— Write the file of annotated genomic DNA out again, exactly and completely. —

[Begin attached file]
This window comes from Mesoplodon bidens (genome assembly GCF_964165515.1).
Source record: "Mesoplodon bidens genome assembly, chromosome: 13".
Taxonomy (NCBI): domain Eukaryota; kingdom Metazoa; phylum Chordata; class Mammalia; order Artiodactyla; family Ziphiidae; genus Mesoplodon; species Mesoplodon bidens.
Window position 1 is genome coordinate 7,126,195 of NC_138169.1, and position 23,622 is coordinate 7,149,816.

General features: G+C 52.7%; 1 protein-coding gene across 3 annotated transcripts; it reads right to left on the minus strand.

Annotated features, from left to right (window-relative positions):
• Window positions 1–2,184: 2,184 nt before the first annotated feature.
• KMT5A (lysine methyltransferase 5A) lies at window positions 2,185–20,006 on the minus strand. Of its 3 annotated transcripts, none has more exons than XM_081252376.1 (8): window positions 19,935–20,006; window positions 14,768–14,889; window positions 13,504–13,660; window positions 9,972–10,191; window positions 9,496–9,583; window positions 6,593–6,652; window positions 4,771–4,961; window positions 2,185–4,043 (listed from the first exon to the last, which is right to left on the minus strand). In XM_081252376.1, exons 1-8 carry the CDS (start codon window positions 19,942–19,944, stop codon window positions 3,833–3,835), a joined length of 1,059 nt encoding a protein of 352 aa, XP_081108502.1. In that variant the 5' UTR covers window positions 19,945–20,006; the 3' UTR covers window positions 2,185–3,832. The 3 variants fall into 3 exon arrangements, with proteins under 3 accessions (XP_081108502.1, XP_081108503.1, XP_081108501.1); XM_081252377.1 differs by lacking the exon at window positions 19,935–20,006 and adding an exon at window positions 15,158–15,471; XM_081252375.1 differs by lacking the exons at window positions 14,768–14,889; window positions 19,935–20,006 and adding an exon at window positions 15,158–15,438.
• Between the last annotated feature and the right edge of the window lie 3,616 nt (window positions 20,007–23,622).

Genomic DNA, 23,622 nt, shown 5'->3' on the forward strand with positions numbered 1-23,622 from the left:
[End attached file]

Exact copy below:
This window comes from Mesoplodon bidens (genome assembly GCF_964165515.1).
Source record: "Mesoplodon bidens genome assembly, chromosome: 13".
Taxonomy (NCBI): domain Eukaryota; kingdom Metazoa; phylum Chordata; class Mammalia; order Artiodactyla; family Ziphiidae; genus Mesoplodon; species Mesoplodon bidens.
Window position 1 is genome coordinate 7,126,195 of NC_138169.1, and position 23,622 is coordinate 7,149,816.

General features: G+C 52.7%; 1 protein-coding gene across 3 annotated transcripts; it reads right to left on the minus strand.

Annotated features, from left to right (window-relative positions):
• Window positions 1–2,184: 2,184 nt before the first annotated feature.
• KMT5A (lysine methyltransferase 5A) lies at window positions 2,185–20,006 on the minus strand. Of its 3 annotated transcripts, none has more exons than XM_081252376.1 (8): window positions 19,935–20,006; window positions 14,768–14,889; window positions 13,504–13,660; window positions 9,972–10,191; window positions 9,496–9,583; window positions 6,593–6,652; window positions 4,771–4,961; window positions 2,185–4,043 (listed from the first exon to the last, which is right to left on the minus strand). In XM_081252376.1, exons 1-8 carry the CDS (start codon window positions 19,942–19,944, stop codon window positions 3,833–3,835), a joined length of 1,059 nt encoding a protein of 352 aa, XP_081108502.1. In that variant the 5' UTR covers window positions 19,945–20,006; the 3' UTR covers window positions 2,185–3,832. The 3 variants fall into 3 exon arrangements, with proteins under 3 accessions (XP_081108502.1, XP_081108503.1, XP_081108501.1); XM_081252377.1 differs by lacking the exon at window positions 19,935–20,006 and adding an exon at window positions 15,158–15,471; XM_081252375.1 differs by lacking the exons at window positions 14,768–14,889; window positions 19,935–20,006 and adding an exon at window positions 15,158–15,438.
• Between the last annotated feature and the right edge of the window lie 3,616 nt (window positions 20,007–23,622).

Genomic DNA, 23,622 nt, shown 5'->3' on the forward strand with positions numbered 1-23,622 from the left: